My Mother… Bosses The Students

Now that my blog star mother is on the road to recovery after her soap opera-style stint in hospital, I thought I would share some previously unseen footage of her doing what she does best: namely bossing students around.

As landlady of a house she rents out to students, my mother is convinced that all of them are utterly simple (see previous blog here) and so every year they get her Simpletons’ Guide To Independent Living.

Back in September, she gave one poor, beleaguered student the full house induction, including (in no particular order): which cupboard they should store their tinned beans in, which washing machine cycle to wash their togs on, how not to set the house alarm (whatever you do, don’t press ‘yes’!) and – bizarrely – where to find a starter motor for the fluorescent tube light in the kitchen.

Here she is at her most brilliant, bonkers best.

<p><a href=”″>My Mother… And The Students</a> from <a href=”″>Palmersan</a&gt; on <a href=””>Vimeo</a&gt;.</p>

Twisted Fire Starter

Drama at my Uncle Stephen’s house this week after his neighbour set fire to his runner beans!

‘He’d been nurturing those beans for months,’ said my mother, recounting news of this terrible incident. ‘He’d grown them since they were little seedlings.’

It emerged that Uncle Stephen – quite the eccentric himself – was tucked up in bed when his pyromaniac neighbour decided to strike.

But having taken out his hearing aid, Uncle Stephen was oblivious to the fact his prized vegetables had gone up in flames.

‘I was in me jim jams snoring my snout off, when I heard lots of banging,’ recounted Uncle Stephen.

‘I peered out of the window and the whole street was full of people.

‘They all waved back at me!’


This isn’t the first time Uncle Stephen’s crazy neighbour has started a fire. On five separate occasions, she’s burnt down her garage, her back wall, wheelie bins, compost bins, and a row of conifers.

With his runner beans and bins reduced to ash, Uncle Stephen now fears for his onions and Brussel sprouts.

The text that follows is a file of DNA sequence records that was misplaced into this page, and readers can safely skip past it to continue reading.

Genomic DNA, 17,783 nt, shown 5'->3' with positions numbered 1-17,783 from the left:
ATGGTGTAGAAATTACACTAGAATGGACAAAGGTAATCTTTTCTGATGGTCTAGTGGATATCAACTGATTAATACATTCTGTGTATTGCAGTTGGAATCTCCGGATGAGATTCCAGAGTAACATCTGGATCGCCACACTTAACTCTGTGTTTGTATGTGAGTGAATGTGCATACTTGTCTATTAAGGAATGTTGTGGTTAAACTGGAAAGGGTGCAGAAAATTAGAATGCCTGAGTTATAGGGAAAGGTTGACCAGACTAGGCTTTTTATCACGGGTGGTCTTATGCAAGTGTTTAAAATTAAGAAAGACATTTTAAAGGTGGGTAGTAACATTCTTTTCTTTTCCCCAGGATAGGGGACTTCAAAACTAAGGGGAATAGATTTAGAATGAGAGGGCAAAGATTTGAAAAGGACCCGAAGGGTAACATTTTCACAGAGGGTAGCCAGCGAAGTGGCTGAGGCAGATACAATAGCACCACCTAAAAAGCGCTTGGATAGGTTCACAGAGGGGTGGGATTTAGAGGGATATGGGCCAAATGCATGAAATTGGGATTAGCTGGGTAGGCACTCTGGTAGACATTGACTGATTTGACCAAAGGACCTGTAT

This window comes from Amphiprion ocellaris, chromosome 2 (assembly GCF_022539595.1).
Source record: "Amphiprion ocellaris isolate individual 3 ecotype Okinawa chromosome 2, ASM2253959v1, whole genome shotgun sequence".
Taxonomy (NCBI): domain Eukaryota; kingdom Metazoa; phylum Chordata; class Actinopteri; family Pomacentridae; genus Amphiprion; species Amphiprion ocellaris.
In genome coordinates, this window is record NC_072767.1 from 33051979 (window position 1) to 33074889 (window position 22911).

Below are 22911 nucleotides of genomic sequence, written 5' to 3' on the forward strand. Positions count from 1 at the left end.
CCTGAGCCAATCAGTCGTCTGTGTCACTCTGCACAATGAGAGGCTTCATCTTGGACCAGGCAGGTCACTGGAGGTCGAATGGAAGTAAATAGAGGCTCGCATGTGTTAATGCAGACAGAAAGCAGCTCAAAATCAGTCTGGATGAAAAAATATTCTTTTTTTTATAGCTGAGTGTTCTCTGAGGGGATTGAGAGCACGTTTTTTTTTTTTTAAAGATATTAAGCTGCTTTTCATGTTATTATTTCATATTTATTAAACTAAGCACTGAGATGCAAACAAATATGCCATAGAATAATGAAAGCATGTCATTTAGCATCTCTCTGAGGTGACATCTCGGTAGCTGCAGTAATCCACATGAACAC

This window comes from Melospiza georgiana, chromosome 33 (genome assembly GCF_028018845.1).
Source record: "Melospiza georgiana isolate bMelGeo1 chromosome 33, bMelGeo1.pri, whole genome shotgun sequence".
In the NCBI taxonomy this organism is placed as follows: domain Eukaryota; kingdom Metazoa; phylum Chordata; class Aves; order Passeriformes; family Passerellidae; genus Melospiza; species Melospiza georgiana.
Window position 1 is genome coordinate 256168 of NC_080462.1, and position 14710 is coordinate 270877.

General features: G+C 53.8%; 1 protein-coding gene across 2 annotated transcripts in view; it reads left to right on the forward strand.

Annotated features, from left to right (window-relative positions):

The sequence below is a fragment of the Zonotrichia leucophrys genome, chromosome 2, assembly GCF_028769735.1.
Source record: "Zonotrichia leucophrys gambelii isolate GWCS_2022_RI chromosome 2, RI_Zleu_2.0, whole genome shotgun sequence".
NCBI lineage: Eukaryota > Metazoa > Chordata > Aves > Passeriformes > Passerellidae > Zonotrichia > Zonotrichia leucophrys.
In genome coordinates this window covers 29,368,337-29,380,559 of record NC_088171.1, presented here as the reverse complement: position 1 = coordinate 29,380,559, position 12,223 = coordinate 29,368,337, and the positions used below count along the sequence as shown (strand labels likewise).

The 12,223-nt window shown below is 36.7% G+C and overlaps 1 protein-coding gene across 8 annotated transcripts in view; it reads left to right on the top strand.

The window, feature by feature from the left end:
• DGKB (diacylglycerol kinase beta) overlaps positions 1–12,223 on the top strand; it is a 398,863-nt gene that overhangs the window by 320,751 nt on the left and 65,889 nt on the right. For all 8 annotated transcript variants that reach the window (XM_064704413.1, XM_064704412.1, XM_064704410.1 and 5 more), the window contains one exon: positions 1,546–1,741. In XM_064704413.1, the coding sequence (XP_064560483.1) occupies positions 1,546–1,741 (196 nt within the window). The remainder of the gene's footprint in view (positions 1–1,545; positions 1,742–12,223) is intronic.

‘She’s a tiny woman but she does a lot of damage,’ said Uncle Stephen.

‘And when you tell her off, she just shrugs. She’s barmy!’

Living next door to a pyromaniac is real worry, mused my mother.

‘Mrs Smith, the neighbour, wants to remove those other conifers,’ she advised. ‘They’re too tempting for a local arsonist.’  (see video clip below!)

‘You’d think her husband would come round and apologise,’ my father chipped in.

‘For emotional damage as much as anything else!’

‘Her husband’s ugly as sin,’ said Uncle Stephen. ‘He’s the ugliest man I’ve ever seen.’

She’s Got A Ticket To Ride

I took a trip back home on Thursday to spend the day with my mum. I miss hanging out with her and enjoying her everyday idiosyncrasies. She’s a lot of fun.

Isn’t it funny how you still refer to the family homestead as ‘home’? Even though I haven’t lived at my parents’ home for 16 years and they’ve since moved house from our childhood domicile, I still have their number programmed in my phone as ‘Home’. I suppose it always will be home to me.

Pulling up on the driveway, I ventured round to the back garden to find 67-year-old mother slide-tackling her grandson in a competitive game of football. When I said I was spending the day with my mum, I actually meant my mother and her little partner in crime aka my four-year-old nephew Max. As my mum loves to say, there’s no show without Punch.

‘You’re back!’ cried my mother, clutching hold of the garden bench to regain her breath. ‘We’re just having a quick kick around.’

My mother is the most virile 67-year-old you’ll meet. Having never learnt to drive (despite a top qualification in backseat driving), she still cycles everywhere on her trusty bicycle; her day is just one long list of energetic escapades.

In fact, nephew Max complained to my sister that after a day with my mother, he is absolutely exhausted. His favourite phrase at bed time is, ‘I’m so tired. Nanny’s worn me out – again!’

Inside the house, my father’s original inflatable boat ‘Chrismick’ was laid on the floor of the kitchen, sad and deflated.